Above the tropopause, due to changes in height of the tropopause caused by the replacement and displacement of mass, warm and cold pockets are found at 200mb and 300mb levels above areas of strong divergence and convergence.Warm sinksare warm pockets of stratospheric air evident to the 200mb chart, and found above strong upper level divergence which causes the height of the tropopause to sink with respect to the 200mb surface.Cold domesare cold pockets of tropospheric air evident on the 200mb chart, and found above strong upper level convergence which causes the height of the tropopause to raise with respect to the 200mb surface.

The Effects Of Divergence & Convergence On Weather Systems (13)

Effects Of Temperature Advection

Effect on Height of Constant Pressure Surfaces

The 1000mb surface and sea level pressure are found below the gradient level, while 700mb level lies above the gradient level when the surface is smooth and located near sea level.The 850mb surface may be above or below the gradient level, depending upon the elevation and roughness of the terrain, stability and wind shear. Typically, in the eastern half of the U.S. the 850mb surface is above the gradient level, temperature advection is typically a maximum somewhere between the gradient level and 500mb.

Cold Air Advection (CAA)

Cold air advection is when wind flow is displacing warm, less dense air with cold, dense air. Therefore it will tend to sink (subsidence), Because the cold air is more dense, surface pressures and the 1000mb height surface will rise. Heights above the level of maximum CAA will fall. Heights and pressures below the level of maximum CAA will rise. The resulting effect is a decrease in thickness. Because the cold air sinks and causes subsidence, the vertical motion is downward.

(Video) Convergence and Divergence - Introduction to Series

Warm Air Advection (WAA)

Warm air advection is when wind flow is replacing cold dense air with warm, less dense air. Because the warm air is less dense, surface pressures and the 1000mb height surface will fall. Heights above the level of maximum WAA will rise. Heights and pressures below the level of maximum WAA will fall. The result is an increase in thickness. Since the air is warm and less dense, the vertical motion is upward.

The Effects Of Divergence & Convergence On Weather Systems (14)

Effect of WAA & CAA on Upper Level Ridges & Troughs

Warm air advectionat the gradient level into a ridge will build it at the upper levels (height rises), while cold air advection into a ridge will weaken it at upper levels (height falls)

Cold air advectionat the gradient level into a trough will deepen it at the upper levels (height falls), while warm air advection into a trough will fill it at the upper levels (height rises).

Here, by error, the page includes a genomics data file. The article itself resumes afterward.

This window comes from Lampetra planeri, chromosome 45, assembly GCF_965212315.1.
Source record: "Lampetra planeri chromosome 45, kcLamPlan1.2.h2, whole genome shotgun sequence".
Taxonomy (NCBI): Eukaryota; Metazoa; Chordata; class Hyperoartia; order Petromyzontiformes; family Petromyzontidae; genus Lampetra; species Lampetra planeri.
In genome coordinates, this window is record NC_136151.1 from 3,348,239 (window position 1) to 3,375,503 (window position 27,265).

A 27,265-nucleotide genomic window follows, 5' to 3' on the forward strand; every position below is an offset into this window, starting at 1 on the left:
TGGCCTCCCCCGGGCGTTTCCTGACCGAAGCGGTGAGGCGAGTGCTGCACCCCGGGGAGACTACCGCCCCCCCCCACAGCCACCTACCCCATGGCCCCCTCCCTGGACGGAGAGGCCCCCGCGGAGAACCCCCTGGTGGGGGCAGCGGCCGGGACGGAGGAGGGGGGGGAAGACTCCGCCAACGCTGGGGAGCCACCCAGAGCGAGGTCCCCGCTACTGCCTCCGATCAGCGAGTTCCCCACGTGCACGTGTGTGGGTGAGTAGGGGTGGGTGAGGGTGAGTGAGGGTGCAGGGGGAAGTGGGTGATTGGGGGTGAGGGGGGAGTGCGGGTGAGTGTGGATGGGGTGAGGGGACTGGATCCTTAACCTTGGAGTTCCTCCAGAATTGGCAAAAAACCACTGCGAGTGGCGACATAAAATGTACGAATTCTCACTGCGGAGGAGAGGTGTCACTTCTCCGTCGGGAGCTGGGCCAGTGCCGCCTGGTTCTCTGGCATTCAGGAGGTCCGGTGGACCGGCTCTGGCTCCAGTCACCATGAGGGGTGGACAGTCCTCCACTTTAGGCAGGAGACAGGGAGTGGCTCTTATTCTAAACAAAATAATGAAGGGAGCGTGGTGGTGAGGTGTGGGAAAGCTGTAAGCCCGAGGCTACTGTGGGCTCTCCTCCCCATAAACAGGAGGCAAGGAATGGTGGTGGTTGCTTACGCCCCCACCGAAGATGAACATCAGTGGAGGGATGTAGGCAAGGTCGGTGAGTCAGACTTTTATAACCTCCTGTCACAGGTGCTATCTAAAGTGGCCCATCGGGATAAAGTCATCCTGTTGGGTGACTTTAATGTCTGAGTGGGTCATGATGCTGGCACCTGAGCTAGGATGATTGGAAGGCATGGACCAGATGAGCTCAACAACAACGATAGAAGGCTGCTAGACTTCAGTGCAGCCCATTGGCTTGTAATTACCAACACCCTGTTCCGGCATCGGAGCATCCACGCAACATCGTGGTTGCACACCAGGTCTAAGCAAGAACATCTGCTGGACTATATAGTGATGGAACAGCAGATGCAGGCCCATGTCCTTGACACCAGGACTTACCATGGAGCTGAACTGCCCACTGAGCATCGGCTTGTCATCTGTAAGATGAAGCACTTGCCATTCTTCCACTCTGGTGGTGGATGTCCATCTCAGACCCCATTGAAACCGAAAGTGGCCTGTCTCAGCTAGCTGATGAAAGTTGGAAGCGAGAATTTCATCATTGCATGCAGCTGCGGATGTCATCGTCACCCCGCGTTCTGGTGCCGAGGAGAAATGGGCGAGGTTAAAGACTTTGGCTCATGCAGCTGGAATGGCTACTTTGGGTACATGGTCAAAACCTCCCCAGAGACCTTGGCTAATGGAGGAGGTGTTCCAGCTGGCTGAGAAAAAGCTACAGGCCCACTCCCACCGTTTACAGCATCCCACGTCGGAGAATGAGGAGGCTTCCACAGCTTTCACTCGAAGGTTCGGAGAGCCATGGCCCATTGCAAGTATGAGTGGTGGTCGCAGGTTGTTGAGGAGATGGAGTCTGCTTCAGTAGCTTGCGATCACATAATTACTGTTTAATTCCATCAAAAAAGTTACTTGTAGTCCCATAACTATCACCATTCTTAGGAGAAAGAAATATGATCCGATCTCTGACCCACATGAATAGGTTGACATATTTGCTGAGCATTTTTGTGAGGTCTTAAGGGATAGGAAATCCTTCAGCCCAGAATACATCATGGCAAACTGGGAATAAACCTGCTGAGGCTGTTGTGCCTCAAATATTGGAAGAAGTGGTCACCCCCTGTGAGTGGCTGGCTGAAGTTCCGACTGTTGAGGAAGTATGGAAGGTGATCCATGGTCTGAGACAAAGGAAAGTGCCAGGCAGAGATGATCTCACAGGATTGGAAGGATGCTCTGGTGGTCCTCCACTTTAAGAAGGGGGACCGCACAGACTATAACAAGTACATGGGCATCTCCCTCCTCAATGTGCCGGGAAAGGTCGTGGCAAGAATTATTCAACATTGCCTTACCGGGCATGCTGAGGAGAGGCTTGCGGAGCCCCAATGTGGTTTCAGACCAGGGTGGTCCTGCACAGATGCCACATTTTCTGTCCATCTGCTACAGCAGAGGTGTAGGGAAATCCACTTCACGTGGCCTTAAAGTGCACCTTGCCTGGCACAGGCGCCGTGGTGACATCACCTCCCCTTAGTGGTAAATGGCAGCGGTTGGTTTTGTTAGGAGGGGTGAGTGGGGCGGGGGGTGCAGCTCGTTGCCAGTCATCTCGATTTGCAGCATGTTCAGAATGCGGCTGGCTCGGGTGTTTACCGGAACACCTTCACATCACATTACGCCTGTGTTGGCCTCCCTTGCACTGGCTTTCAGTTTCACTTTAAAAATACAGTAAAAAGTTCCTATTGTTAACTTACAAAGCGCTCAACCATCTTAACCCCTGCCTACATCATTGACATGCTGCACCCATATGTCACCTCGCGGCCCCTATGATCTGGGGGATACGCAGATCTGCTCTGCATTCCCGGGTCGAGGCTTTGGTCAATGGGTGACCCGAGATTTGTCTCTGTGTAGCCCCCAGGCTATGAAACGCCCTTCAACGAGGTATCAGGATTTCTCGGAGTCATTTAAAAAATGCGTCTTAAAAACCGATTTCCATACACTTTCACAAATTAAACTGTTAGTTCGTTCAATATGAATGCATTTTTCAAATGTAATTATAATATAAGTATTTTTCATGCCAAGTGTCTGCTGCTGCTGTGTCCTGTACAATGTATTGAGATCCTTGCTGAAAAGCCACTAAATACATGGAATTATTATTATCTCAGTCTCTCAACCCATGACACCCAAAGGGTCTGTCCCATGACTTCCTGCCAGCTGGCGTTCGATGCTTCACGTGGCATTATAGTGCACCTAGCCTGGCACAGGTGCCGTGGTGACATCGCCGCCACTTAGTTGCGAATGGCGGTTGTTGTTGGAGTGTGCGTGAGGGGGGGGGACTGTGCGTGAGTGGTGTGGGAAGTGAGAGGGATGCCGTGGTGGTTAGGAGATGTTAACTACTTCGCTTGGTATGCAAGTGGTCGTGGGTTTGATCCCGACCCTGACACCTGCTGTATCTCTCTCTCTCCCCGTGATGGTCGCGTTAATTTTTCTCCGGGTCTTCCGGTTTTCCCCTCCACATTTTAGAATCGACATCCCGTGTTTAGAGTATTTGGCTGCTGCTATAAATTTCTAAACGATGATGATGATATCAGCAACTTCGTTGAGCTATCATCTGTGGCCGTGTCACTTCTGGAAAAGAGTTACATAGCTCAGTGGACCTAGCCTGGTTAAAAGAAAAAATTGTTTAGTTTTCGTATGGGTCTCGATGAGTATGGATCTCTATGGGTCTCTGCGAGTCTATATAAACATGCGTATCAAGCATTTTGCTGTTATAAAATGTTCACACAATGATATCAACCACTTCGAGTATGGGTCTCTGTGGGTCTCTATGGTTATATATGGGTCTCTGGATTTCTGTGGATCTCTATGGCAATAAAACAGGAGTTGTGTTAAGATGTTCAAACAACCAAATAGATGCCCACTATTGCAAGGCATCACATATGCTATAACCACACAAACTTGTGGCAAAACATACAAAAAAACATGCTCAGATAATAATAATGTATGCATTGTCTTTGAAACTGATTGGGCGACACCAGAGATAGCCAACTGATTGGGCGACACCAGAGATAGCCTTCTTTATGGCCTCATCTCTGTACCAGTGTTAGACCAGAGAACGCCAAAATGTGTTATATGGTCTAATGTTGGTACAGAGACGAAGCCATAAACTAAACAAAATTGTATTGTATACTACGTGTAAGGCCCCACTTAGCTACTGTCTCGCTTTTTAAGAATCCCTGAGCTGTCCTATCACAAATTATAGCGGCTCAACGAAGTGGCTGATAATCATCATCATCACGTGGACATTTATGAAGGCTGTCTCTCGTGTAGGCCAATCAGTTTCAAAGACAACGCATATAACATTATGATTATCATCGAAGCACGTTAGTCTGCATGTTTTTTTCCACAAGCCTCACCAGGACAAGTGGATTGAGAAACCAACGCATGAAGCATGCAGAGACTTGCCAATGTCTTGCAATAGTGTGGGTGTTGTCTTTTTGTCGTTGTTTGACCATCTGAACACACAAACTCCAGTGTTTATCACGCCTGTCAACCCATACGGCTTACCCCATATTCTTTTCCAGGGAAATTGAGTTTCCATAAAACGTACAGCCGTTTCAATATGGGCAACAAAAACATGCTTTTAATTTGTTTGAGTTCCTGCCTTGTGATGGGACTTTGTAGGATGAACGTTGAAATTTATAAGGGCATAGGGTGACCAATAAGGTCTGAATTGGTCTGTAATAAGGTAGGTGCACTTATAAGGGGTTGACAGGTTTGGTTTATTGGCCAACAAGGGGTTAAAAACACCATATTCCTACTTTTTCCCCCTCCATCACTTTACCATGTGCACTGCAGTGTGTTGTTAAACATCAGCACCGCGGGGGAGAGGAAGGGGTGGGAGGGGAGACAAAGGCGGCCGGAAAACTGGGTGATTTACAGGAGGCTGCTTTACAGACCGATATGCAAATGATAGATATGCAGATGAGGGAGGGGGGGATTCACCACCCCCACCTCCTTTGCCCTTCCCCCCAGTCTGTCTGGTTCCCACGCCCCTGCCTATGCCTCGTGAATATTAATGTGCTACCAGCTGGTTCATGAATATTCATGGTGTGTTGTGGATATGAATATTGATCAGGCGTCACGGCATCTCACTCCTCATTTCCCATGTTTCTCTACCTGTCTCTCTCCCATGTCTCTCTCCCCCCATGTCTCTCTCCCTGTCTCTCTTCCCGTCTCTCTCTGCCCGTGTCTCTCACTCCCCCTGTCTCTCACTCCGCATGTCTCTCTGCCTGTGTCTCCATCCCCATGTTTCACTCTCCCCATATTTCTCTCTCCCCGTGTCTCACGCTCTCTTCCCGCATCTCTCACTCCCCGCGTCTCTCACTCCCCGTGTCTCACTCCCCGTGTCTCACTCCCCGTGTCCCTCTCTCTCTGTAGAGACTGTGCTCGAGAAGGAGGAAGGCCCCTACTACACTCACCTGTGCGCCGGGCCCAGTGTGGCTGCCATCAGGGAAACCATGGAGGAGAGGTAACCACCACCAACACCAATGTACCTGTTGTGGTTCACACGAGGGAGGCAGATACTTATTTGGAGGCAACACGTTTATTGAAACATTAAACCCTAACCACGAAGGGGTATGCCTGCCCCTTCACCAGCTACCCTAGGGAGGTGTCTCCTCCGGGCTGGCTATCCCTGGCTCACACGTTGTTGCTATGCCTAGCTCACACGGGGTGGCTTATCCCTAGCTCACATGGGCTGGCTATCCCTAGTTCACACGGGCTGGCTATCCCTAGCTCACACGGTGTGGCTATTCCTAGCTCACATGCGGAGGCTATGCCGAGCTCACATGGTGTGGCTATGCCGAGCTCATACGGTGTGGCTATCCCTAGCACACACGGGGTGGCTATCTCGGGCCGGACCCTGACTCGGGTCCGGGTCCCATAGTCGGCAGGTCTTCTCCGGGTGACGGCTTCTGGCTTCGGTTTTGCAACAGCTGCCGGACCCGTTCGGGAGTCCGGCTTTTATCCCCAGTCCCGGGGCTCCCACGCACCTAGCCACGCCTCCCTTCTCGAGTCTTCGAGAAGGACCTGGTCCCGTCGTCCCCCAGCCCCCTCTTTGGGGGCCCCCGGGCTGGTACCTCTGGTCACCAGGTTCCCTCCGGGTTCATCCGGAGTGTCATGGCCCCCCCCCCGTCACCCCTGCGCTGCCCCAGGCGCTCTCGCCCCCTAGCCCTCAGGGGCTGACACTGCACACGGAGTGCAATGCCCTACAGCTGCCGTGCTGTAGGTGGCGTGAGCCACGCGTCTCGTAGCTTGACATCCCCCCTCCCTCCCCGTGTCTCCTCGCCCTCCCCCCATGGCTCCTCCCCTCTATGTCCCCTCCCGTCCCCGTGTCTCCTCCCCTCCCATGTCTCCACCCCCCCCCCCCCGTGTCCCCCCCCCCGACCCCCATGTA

The Effects Of Divergence & Convergence On Weather Systems (15)

Combined Effects

The vertical motion is estimated by combining the results of the possible combinations of cold air advection, warm air advection at the gradient level, and convergence and divergence above the LND. When forces oppose each other, then the result is indeterminable. Represented by ? below.

The Effects Of Divergence & Convergence On Weather Systems (16)

Temperature advection can be determined by analyzing thickness charts, such as the 1000mb-500mb or the 1000mb-850mb thickness charts, as well as the 850mb chart (700mb in mountainous regions) for determination of WAA or CAA.

The thermal wind relationship can also be applied to determine the temperature advection through a given layer of the atmosphere when the thickness or 850mb charts are not available.

Garry Ward

Served in the United States Marine Corps as a weather observer and advanced to a weather forecaster. Stationed at the most active air field on the east coast and provided meteorological and oceanographic support to aircraft squadrons traveling around the world.

(Video) March 17, 2022

Recent Posts

link to Determining Severe Weather Based On Stability Indexes and Upper-Level Winds

Determining Severe Weather Based On Stability Indexes and Upper-Level Winds

There are several weather products used to determine the possibility of severe weather for an area. The most common and misunderstood by many weather enthusiasts is the Skew-T chart and the upper-air...

Continue Reading

Earth's weather can produce various kinds of windstorms which include waterspouts, dust devils and tornadoes. Although they have the common features of a column of rotating air, they are actually...

(Video) Convergence surface winds

Continue Reading

FAQs

What is convergence and divergence in meteorology? ›

convergence and divergence, in meteorology, the accumulation or drawing apart of air, as well as the rate at which each takes place. The terms are usually used to refer specifically to the horizontal inflow (convergence) or outflow (divergence) of air.

What does divergence mean in weather? ›

Divergence occurs when a stronger wind moves away from a weaker wind or when air streams move in opposite directions. When divergence occurs in the upper levels of the atmosphere it leads to rising air.

What weather does convergence cause? ›

Convergence lines form rows of showers or thunderstorms over a more local area. Sea breezes colliding can trigger development of a convergence line. The heavy rain caused in a short period of time can cause severe flooding.

Does convergence bring good weather? ›